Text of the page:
provisions. This agreement was signed by Primary Care's President -- Dr. Robert D. Tetik, a named non-minority defendant in this case.
4. Paragraph 9 of Ms. Wilborn's employment agreement allowed Primary Care to terminate her employment upon 7 days notice for cause and upon 30 days notice without cause.
5. During her employment at Primary Care, Ms. Wilborn was able to successfully solicit new clients and expand the business of the Clinic.
6. Plaintiff's supervisor was Dr. Robert Knapp, the Clinic's Medical Director, who is deceased and whose testimony was not available at trial.
7. Shortly after Ms. Wilborn started working at Primary Care, Ms. Karen Rose (a named non-minority defendant in this case) was hired to serve as the Office Manager of Primary Care. Although Ms. Rose had no apparent official supervisory authority over Ms. Wilborn, Ms. Wilborn did report to Ms. Rose with respect to "client service" issues.
8. On November 27, 1991, Ms. Rose distributed a list of forty-three (43) racially derogatory jokes about African-Americans to Ms. Wilborn. (Plaintiff's Ex. J). Thereafter, Ms. Wilborn complained about this matter to Dr. Robert Tetik and faxed a copy of these jokes to Dr. Tetik. Ms. Wilborn also complained about this matter to the Clinic's Medical Director, Dr. Robert Knapp.
9. Ms. Rose was formally disciplined for the November 27, 1991 incident and was the subject of a formal "Behavior/Performance Counseling Report." (Defendants' Ex. 3). Primary Care handled personnel issues through a part-time consultant, Sue Waxstein, who testified that Ms. Rose was warned never to repeat this incident. Ms. Waxstein is employed as the Director of Human Resources for a counseling company called EMSCO Management Services. Ms. Waxstein's report stated that Ms. Rose's behavior was "most inappropriate behavior for a supervisor and showed very poor judgment." (Defendants' Ex. 3). Nevertheless, Primary Care allowed Ms. Rose and Ms. Wilborn to work together without any clear lines of authority between their respective Marketing Representative and Office Manager positions.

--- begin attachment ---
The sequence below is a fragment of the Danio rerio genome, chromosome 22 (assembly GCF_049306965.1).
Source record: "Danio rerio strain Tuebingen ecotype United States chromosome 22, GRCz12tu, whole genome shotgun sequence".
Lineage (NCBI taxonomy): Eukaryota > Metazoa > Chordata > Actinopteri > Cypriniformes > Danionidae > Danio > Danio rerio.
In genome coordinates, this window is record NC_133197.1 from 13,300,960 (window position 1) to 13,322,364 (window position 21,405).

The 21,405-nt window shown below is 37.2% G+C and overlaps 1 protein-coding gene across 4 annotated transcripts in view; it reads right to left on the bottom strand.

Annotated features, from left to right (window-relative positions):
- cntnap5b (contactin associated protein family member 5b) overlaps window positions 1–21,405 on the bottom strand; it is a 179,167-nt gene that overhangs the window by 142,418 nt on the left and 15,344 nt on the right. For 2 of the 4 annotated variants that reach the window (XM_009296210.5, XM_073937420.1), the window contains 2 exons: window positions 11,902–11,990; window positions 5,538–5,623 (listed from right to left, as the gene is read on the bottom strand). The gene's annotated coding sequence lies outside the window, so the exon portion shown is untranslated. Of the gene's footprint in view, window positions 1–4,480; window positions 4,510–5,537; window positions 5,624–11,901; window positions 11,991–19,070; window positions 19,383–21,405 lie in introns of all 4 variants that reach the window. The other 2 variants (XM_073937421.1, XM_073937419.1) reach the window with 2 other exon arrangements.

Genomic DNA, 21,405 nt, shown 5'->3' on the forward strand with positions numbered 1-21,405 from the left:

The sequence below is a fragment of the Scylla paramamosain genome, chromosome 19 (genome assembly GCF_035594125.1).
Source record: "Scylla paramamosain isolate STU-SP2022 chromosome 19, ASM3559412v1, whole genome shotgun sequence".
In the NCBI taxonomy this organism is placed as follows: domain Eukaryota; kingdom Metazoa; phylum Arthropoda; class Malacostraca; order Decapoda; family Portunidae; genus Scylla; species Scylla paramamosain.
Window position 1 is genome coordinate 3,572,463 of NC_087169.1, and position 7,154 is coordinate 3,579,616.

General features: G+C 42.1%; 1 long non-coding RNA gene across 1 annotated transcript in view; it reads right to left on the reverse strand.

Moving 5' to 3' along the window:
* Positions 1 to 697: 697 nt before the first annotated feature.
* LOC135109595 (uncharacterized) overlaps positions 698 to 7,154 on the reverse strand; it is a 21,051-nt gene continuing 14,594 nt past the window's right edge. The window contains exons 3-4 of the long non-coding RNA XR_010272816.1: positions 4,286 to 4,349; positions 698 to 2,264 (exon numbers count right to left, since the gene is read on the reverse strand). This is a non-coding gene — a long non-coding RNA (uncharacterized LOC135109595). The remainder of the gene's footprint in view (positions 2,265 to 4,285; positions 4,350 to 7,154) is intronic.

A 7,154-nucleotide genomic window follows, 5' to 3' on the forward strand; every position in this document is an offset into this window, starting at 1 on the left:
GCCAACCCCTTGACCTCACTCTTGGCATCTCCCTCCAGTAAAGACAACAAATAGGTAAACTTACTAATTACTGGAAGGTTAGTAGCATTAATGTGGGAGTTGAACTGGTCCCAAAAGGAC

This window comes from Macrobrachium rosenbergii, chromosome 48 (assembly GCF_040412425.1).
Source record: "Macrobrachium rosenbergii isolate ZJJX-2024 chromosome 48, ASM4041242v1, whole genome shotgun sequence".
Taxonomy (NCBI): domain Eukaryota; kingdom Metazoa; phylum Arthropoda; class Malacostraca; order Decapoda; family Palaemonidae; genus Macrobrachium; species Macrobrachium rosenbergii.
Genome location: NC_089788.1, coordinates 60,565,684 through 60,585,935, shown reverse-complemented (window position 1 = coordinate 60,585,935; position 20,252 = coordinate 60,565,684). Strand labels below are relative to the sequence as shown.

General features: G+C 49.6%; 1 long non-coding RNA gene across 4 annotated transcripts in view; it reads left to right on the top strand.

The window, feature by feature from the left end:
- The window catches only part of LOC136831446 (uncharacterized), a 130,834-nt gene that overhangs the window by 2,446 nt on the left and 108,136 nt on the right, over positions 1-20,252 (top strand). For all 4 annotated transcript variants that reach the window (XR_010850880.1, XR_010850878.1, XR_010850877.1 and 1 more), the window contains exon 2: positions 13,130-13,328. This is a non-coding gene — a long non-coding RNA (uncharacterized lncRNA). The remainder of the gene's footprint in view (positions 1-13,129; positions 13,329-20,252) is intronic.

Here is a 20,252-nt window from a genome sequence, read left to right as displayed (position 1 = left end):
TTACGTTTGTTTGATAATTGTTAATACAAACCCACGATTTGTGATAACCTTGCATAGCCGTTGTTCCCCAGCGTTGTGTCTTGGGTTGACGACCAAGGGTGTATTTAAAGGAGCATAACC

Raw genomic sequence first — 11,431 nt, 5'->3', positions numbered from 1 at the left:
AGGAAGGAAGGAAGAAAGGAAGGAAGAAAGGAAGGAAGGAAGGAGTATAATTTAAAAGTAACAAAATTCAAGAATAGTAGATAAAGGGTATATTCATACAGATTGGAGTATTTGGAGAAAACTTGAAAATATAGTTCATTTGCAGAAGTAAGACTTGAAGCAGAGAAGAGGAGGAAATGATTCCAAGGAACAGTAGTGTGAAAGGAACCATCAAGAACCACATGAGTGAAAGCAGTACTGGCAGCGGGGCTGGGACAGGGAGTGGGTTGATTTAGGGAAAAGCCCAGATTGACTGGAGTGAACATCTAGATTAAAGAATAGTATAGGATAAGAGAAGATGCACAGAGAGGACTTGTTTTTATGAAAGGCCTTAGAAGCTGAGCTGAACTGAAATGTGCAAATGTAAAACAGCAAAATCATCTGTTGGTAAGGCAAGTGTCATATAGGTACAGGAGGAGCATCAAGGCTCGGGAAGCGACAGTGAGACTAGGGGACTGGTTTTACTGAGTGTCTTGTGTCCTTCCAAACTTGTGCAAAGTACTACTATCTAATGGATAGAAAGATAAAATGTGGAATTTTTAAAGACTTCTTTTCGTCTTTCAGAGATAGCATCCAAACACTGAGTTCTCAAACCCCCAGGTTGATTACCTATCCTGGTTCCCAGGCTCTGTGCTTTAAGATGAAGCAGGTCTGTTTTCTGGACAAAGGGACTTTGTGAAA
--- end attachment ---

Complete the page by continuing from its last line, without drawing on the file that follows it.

10. From November 28, 1991 until January 2, 1992, Ms. Wilborn worked at Primary Care without incident.
11. On January 3, 1992, Ms. Wilborn and Ms. Rose had a disagreement about client relations issues involving the Bulk Mail Center. These issues were documented in a memorandum sent by Ms. Wilborn to Dr. Tetik on January 7, 1992. (Plaintiff's Ex. K).
12. The January 3, 1992 incident forms the fundamental basis for events which gave rise to this lawsuit. The incident was the subject of a formal "Behavior/Performance Counseling Report" which was prepared by Ms. Waxstein and issued to Ms. Wilborn. Although the dispute involved both Ms. Rose and Ms. Wilborn, only Ms. Wilborn was issued a counseling report. The report indicated that Ms. Wilborn had lost her temper and had raised her voice in front of patients and staff. The report further stated that "the staff were concerned with [Ms. Wilborn's] behavior and approached Dr. Polk and Karen Rose with their concerns." (Plaintiff's Ex. C). Despite the fact that Ms. Wilborn had never experienced any prior behavioral problems at the Clinic, the report concluded that "future behavioral problems will lead to further disciplinary actions and possible termination." (Id.).
13. No probative evidence was presented at trial which showed that Ms. Rose was disciplined in any way for her role in the January 3, 1992 incident despite the fact that Primary Care was well aware of the prior November 27, 1991 incident involving Ms. Rose and Ms. Wilborn, in which Ms. Rose "showed very poor judgment." (Defendants' Ex. 3).
14. On January 10, 1992, Ms. Wilborn met with her supervisor Dr. Knapp and Sue Waxstein to discuss the January 7, 1992 "Behavior/Performance Counseling Report" which related to the January 3, 1992 incident. This meeting is documented in a January 10, 1992 memorandum prepared by Ms. Waxstein. (Plaintiff's Ex. D).
15. According to Ms. Wilborn, whose testimony this Court expressly credits, she hoped that the January 10, 1992 meeting would resolve the ongoing problems she was having at the Clinic with her supervisor Dr. Knapp and Ms. Rose. Specifically, Ms. Wilborn complained that Dr. Knapp continually undercut her position during meetings with the Clinic's clients despite her position as the Clinic's Marketing Representative. During this meeting it became evident to Ms. Wilborn that her adverse employment conditions would not be addressed and she resolved to file a discrimination suit.
16. Ms. Wilborn's expressed desire to file a discrimination suit is well documented in Ms. Waxstein's January 10, 1992 memorandum. (Plaintiff's Ex. D). This memo indicated:
[Ms. Wilborn] agreed to sign the Counseling Report, but stated several times that she was planning to immediately file a discrimination suit against us. I explained that a reprimand for arguing with a co-worker in front of others is not an act of discrimination.
Efforts were continually made by [Ms. Wilborn] to focus the discussion on other issues, i.e., co-workers' incompetence, personality conflicts, and lack of communication. She did finally acknowledge her inappropriate behavior; she again stated she would file a discrimination suit against us in any case and left.